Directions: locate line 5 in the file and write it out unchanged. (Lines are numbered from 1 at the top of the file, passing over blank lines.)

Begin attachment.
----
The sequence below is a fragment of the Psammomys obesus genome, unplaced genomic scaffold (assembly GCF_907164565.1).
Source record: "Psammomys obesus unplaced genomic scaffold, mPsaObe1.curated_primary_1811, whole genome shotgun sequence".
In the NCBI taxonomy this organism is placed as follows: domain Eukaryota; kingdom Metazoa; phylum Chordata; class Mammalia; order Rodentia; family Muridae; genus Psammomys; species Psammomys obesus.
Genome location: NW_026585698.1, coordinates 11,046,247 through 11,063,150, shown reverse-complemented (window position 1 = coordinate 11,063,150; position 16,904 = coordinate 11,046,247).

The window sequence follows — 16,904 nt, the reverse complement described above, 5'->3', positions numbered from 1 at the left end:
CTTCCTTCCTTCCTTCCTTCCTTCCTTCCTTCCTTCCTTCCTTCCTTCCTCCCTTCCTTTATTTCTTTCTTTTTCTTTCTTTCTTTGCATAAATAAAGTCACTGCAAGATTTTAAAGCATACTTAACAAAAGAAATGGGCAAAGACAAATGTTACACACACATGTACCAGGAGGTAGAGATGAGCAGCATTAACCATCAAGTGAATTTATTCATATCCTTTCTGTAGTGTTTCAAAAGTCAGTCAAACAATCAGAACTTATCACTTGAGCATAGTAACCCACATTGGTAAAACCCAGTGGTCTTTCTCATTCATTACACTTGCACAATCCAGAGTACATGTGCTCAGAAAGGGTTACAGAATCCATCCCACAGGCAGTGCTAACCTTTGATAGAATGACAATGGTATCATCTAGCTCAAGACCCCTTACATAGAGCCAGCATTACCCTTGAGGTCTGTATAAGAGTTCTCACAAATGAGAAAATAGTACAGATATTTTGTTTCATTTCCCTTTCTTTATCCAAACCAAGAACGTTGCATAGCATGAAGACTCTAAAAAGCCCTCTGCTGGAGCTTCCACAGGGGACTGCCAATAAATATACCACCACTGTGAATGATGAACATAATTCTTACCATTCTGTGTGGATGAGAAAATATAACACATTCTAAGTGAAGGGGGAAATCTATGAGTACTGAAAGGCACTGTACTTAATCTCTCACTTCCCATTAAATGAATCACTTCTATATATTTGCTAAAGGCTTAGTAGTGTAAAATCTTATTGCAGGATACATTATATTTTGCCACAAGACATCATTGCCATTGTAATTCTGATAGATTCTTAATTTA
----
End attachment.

The window sequence follows — 16,904 nt, the reverse complement described above, 5'->3', positions numbered from 1 at the left end: